Morality of Monks and Hermits


If our life’s purpose is to bring ourselves and others to Heaven, then are monks or hermits who live out their lives in solitude sinning by not evangelizing to more people?
Or is the praying they do a substitute for physically being in the world?



I believe there is/was a woman saint who was a nun and never left her convent, and was the patroness of the missions. The reason was that thru her love of Jesus, expressed thru her prayers and penance for others, she was given knowledge of those who were saved and they were in the thousands.

May God our Father give you grace and peace.


The service that hermits and monastics provide is of a spiritual nature, but it is no less real than physical service. I liken it to the Communion of Saints. We count on the intercession of our Blessed Mother and the saints, and the Holy Souls in Purgatory count on our prayers. This is a real service, though not in a strictly physical sense. It has been said that the prayers of monastics help to sustain the world! Many souls are brought to Grace by both their prayers and example.


Yes! There is an invisible explosion of grace that comes out of contemplative communities and is sent where the Lord wants it to go. As they aspire to higher degrees of sanctity, the Body of Christ increases.
Those graces bring light where there is darkness.




They maintain the existence of these communities for future monks and nuns. Pilgrims in Catholic countries visit monasteries all of the time to stay and prayer. Many men who visit a monastery are saved from lapsing. The monks and nuns themselves are dedicated to prayer and serving God. They may serve local communities with the goods they produce as well. However, Christianity does not present a secular utilitarian ethic.


The reason a monk is retired from the world is to allow that prayer for the world. We can never know how many souls are saved due to the prayers of a single soul on the path of spiritual perfection.

And those who are on the path to perfection always counsel others who are on that seem path. For a good introduction, you might want to look at The Sayings of the Desert Fathers.

God bless.



There is a convent of Poor Clares in Co. Carlow, nearby to me. They don’t venture out but anyone who needs a prayer or a word of advice or comfort is encouraged to ring a bell in the convent and a sister will come and speak to them. They advise on the best way to begin a fruitful prayer life and fulfil all prayer requests that are made by anyone who asks.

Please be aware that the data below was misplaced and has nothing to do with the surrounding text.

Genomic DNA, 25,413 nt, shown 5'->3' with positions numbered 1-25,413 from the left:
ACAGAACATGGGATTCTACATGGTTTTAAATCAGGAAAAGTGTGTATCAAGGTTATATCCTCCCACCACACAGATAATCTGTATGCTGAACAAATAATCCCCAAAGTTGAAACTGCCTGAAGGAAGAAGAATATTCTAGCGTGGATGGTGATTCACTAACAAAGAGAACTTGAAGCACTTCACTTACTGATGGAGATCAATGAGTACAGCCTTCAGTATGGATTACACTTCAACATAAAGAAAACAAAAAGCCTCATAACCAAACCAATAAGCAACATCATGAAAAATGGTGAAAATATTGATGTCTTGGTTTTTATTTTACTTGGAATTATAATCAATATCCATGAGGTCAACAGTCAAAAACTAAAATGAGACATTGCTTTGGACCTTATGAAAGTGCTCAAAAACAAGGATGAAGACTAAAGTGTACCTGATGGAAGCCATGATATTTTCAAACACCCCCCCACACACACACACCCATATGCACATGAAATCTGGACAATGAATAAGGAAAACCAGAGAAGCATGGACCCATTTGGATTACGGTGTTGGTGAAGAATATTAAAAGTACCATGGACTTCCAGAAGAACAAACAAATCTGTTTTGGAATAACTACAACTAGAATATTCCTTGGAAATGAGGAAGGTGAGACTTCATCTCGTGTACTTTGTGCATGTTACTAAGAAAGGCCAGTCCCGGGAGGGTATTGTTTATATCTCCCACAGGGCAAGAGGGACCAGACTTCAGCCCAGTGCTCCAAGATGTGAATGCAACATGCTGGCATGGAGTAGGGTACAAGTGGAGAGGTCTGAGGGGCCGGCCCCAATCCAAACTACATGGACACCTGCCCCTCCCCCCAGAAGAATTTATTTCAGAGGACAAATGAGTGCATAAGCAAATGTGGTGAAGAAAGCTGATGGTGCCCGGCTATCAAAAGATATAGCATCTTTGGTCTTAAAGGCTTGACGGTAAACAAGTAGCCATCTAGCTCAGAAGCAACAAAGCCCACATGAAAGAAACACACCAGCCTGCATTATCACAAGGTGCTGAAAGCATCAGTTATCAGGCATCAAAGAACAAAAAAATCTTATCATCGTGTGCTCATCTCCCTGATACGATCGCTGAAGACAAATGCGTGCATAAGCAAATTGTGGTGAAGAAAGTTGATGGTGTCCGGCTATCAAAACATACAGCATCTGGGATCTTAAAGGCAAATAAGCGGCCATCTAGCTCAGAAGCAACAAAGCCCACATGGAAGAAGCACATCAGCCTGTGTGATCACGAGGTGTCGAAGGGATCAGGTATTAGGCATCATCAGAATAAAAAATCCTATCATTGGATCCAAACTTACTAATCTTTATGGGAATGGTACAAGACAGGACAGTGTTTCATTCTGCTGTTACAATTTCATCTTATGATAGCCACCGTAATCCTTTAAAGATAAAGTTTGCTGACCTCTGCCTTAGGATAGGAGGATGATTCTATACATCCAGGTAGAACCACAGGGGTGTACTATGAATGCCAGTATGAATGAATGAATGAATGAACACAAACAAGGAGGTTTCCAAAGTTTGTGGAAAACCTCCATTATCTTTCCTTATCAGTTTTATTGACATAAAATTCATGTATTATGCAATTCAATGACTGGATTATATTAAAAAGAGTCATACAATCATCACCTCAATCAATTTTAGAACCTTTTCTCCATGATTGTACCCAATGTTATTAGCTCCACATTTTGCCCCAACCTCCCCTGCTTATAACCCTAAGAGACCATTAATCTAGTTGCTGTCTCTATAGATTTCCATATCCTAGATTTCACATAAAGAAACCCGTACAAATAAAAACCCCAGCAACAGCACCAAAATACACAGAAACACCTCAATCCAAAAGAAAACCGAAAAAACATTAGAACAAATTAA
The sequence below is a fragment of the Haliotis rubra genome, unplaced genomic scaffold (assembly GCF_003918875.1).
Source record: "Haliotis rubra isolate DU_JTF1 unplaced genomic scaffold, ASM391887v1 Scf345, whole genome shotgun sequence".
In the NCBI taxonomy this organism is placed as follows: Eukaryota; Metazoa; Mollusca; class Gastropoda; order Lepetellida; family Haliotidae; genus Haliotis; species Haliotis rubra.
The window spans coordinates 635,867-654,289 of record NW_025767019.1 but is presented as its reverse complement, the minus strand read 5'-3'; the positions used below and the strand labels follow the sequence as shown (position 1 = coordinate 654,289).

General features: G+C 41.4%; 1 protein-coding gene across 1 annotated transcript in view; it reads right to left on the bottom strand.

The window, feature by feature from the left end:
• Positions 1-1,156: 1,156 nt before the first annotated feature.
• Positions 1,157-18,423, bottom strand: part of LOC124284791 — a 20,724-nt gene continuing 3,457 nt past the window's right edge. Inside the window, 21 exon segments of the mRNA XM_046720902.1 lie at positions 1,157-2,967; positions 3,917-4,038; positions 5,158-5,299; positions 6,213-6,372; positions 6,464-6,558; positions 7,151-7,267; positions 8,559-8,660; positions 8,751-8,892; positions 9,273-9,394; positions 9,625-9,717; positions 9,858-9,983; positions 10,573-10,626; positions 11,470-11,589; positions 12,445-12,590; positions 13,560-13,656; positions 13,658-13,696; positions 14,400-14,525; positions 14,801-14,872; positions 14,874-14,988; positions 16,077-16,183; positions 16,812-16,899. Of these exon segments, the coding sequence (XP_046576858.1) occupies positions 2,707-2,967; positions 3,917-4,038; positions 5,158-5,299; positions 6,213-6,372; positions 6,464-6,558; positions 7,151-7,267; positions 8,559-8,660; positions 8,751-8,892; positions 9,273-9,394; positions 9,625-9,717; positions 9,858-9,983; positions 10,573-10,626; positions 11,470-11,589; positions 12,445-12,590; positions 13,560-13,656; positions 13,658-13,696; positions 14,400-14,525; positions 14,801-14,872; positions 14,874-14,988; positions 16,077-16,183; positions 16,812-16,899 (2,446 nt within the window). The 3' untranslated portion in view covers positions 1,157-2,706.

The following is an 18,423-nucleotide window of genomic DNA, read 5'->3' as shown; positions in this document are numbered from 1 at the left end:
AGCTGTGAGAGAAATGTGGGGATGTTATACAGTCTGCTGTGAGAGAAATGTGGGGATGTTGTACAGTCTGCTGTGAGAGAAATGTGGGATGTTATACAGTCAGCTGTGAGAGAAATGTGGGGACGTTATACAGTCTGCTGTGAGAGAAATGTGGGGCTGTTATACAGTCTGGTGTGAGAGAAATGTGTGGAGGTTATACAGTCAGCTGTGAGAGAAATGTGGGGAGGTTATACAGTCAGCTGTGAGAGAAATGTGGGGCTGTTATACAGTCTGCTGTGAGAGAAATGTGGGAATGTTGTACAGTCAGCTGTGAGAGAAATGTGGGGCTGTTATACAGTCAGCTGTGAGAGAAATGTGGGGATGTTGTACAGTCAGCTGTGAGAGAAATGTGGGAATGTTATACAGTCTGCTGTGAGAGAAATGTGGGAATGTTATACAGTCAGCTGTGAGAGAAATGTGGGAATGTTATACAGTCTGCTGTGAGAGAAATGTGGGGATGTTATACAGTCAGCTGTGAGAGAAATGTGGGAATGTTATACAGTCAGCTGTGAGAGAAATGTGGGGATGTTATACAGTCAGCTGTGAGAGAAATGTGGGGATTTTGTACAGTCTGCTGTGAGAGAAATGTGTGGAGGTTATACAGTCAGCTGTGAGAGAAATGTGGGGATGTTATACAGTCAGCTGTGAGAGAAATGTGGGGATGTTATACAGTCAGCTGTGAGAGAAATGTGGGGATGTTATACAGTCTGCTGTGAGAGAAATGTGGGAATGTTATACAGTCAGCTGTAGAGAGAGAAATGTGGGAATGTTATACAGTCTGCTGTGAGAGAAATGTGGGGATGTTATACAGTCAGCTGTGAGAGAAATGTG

I have no doubt that the prayers of these loving women accomplishes much. Just passing the door and knowing of the devotion within makes me try harder. Being enclosed hasn’t stopped the sisters working in the community; the community just comes to them; and they still pray for those who don’t… yet!!

Jenny x


As soon as you shall yield yourself to God with all your heart, and seek nothing for your own will and pleasure, but place yourself without reserve at His disposal, you shall find yourself united to Him, and at peace. Nothing will afford you more joy and satisfaction than the perfect fulfilling of God’s will. Whoever, therefore, raises his intent to God with a pure heart, and disengages himself from all inordinate love or hatred of any creature, shall best be prepared to receive grace, and be worthy of the gift of devotion. For Our Lord bestows His blessings where He finds vessels empty to receive them. And the more completely a man renounces worldly things, and the more perfectly he dies to self by the conquest of self, the sooner will grace be given, the more richly will it be infused, and the nearer to God will it raise the heart set free from the world.
“The Imitation of Christ,” Book 4, Chapter 15

Nowhere can one find an environment more conducive to gaining these states of grace than in a monastery or hermitage.


That was what I expected but I can’t get to Religion until Monday and wanted an answer now! :rolleyes:

Thanks, everyone! God Bless!



921 They manifest to everyone the interior aspect of the mystery of the Church, that is, personal intimacy with Christ. Hidden from the eyes of men, the life of the hermit is a silent preaching of the Lord, to whom he has surrendered his life simply because he is everything to him. Here is a particular call to find in the desert, in the thick of spiritual battle, the glory of the Crucified One.


Yes, we definitely need their prayers.


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